100 Queen St
Philadelphia, PA 19147

8. Baltimore & Ohio Railroad Station

2400 Chestnut St, Philadelphia, PA 19103
The exterior of the Baltimore and Ohio Railroad Station in Philadelphia. This is a black and white photograph. Courtesy of Wikimedia Commons

This grand train station at 24th and Chestnut was built in 1888 as the main passenger station for the Baltimore & Ohio Railroad. Furness designed a Flemish Revival-style station that was built on stilts, which the main entrance sitting 30 feet above ground level. In addition, he smartly designed separate areas for departures and arrivals.

The Baltimore & Ohio Railroad eventually shuttered its services in 1956, and the train station was destroyed in a fire in 1963.

2400 Chestnut St
Philadelphia, PA 19103

9. Alexander J. Cassatt Townhouse

202 W Rittenhouse Square, Philadelphia, PA 19103
The exterior of the Alexander J. Cassatt Townhouse in Philadelphia. This is a black and white photograph. Courtesy of Wikimedia Commons

Furness designed this stately house right on Rittenhouse Square for railroad tycoon Alexander J. Cassatt in the late 1880s. It wasn’t the first time the two worked together: Furness also designed Cassatt’s main barn house on his 600-acre estate called Chesterbrook Farms.

But while the main barn house remains, Cassatt’s townhouse was demolished just after 1971. Today, the Rittenhouse Hotel stands in its place.

Fun fact: Cassatt was the brother of famous impressionist painter, Mary Cassatt, who has a tea room named after her in the Rittenhouse Hotel today.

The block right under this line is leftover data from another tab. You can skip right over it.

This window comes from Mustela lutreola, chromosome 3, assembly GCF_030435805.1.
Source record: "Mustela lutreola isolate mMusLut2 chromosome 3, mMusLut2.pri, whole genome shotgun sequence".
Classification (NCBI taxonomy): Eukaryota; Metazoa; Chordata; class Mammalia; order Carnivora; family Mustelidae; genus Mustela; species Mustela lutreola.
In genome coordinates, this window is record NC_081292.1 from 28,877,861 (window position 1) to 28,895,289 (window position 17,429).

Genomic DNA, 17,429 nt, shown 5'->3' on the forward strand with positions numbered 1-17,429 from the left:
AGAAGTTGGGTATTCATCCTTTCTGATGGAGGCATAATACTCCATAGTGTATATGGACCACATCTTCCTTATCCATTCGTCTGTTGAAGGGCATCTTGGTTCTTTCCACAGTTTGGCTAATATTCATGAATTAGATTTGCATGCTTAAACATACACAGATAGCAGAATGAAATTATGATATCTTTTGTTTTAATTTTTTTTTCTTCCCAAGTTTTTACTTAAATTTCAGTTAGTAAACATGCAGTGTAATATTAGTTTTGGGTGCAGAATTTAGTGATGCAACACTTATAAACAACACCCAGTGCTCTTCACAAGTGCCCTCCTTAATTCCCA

202 W Rittenhouse Square
Philadelphia, PA 19103

10. Broad Street Station

1400 Market St, Philadelphia, PA 19107
The exterior of Broad Street Station in Philadelphia. This is an old historic photograph. Courtesy of Wikimedia Commons

In 1892-93, Furness was given the task of expanding and renovating Broad Street Station, which was originally designed by the Wilson Brothers. When it eventually opened in 1893, it became the world’s largest passenger railroad terminal.

But in 1923, the train shed was destroyed in a fire and subsequently demolished. The station continued until 1952, when train services ceased, and by 1953 Furness’ grand building was demolished.

1400 Market St
Philadelphia, PA 19107

11. The Franklin Building

125 S 12th St, Philadelphia, PA 19107
The exterior of the Franklin Building in Philadelphia. This is an old photograph. Courtesy of the Free Library of Philadelphia

In 1895, Furness’ childhood friend-turned-sugar tycoon William West Frazier hired the architect to design an office for the Franklin Sugar Company. Like most of Furness’ work, the building at 125 S. 12th Street was pretty ornate, adorned with statues and a wrap-around balcony.

The building eventually met the wrecking ball sometime around 1940 to make way for a parking lot, which remains to this day. The history of the sugar company is detailed in a mural by the lot.

125 S 12th St
Philadelphia, PA 19107

12. The Arcade Building

1500 Market St, Philadelphia, PA 19102
The exterior of the Arcade Building in Philadelphia. This is an old black and white photograph. Courtesy of Library of Congress

Pleased with Furness’ work on the Broad Street Station expansion, the Pennsylvania Rail Road hired him again in 1902 to design the Arcade office building adjacent to the station. It featured the same red brick, stone, and terra cotta as the train station, and the two were connected via pedestrian bridge over Market Street. It, too, eventually met the wrecking ball in 1969.

1500 Market St
Philadelphia, PA 19102